Saturday, November 26, 2016
A Biopolitical Analysis of the Election 2
Teams of three male dolphins will occasionally raid other pods of dolphins. The object of the raid is to separate a female from the pod in order to mate with her. As she is an unwilling participant, two of the team will wedge her between them while the third swims up underneath to mate. If you are thinking that this sounds like rape, you are probably right; though there is some question about this.
This is not unusual behavior among animals; however, what is unusual about the dolphin drama is that it often involve alliances between teams of individuals.
Dolphins organized themselves into three different kinds of groups that could overlap. One group, usually in pairs or threes, was tasked with gathering fertile females during mating season.
In a "second-order alliance", the animals form "teams" of between four and 14 males which mount attacks on other groups to take their females, or to defend against attacks.
The third group maintained “friendly relations” with all dolphin groups and helped out various teams when additional forces were needed.
The team found the males made a series of alliances with the same sex. They only observed one group of females forming a temporary coalition against young males.
Reciprocity between individuals within a group or even individuals in different species, such as cleaner fish and predator fish, is common enough. The third kind of dolphin group doing something rather different. It is available for offensive and defensive alliances. It hardly seems likely that such assistance would be offered unless there is some prospect of recompense. I can’t think of any other example of this kind of behavior outside of human societies.
This may be the thing that separates the most political animal from all the other political animals. While chimpanzee groups may be governed by an alliance between an alpha and beta male, I have not heard that such groups divide into competing subgroups with more than one individual on each side. This may have been true of human groups until very recently (meaning the last twelve thousand years). Since that time, human political communities frequently divide into groups that compete for dominion over the larger group. That is what we call politics in italics.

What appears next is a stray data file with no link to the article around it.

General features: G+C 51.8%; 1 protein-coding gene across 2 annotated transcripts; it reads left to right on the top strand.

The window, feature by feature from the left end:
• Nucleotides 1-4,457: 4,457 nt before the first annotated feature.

How does this division occur? The most obvious answer is that the divide occurs along family lines; however, most human societies consist of numerous families. Isolated human individuals (free radicals?) and third and four rank families must decide which side to back. How does this happen?
I have quoted this passage from an earlier post before.
When these capuchin monkeys forage, how do they decide which way to go? The answer is that individuals break off in different directions. As the pathbreaker moves away from the group, she looks behind her to see who is following. If no one follows, she will give up and rejoin the group. If her entourage includes two or three, or four or more… . The more of her troop that follow, the more likely she is to persist in her chosen direction. Likewise, the more that follow, the more likely the rest of the troop will follow suit. That is leadership in a basically democratic community. Individuals compete for the position of archon, and so the group can act as a unit working for the advantage of all.
I think it rather likely that this is not only how politics works but how the human mind works.
My consciousness is, at best, a prime minister managing various constituencies. My desire to lose weight addresses the ministry while my appetite screams from the gallery about chocolate eclairs. Meanwhile my fellow Republicans seem about to nominate a chocolate éclair to run for president.
Now that the chocolate éclair is the president elect, we may bring the analysis to bear. Political alliances form on the basis of two decisions: which allies will form a winning coalition and which coalition will give us what we want. In addition to getting a better share of the common resources, what we might want is revenge against those who have offended us. That motive has been around at least since the common human-chimpanzee ancestor.
Why did primate Trump win over primate Clinton? The election was determined, as I have written before, by who showed up at the polls. President Obama was reelected in 2012 with a smaller electorate than showed up for him in 2008. I believe that is unprecedented in the post war period. He won because Mitt Romney could not convince enough on his allies to come to the polls. Secretary Clinton inherited Obama’s declining support and saw further decline. Mr. Trump, meanwhile, held onto Romney’s coalition. That decided the matter in the states where it counted.
Individual human beings are extraordinarily complex the creatures. The factions into which they sort themselves and others are vastly more complex. Yet the latter are only the result of a lot of the former deciding which way to forage and who to back. It was not a good thing for Secretary Clinton that a very large portion of the electorate knew that she, and most of the Washington establishment and pretty much all the journalist and pundits in the mainstream press thought were contemptuous of them. It is not clear, however, that this increase Mr. Trump’s margin much. What is clear is that a lot of the folks who followed President Obama down the path last time didn’t follow Ms. Clinton.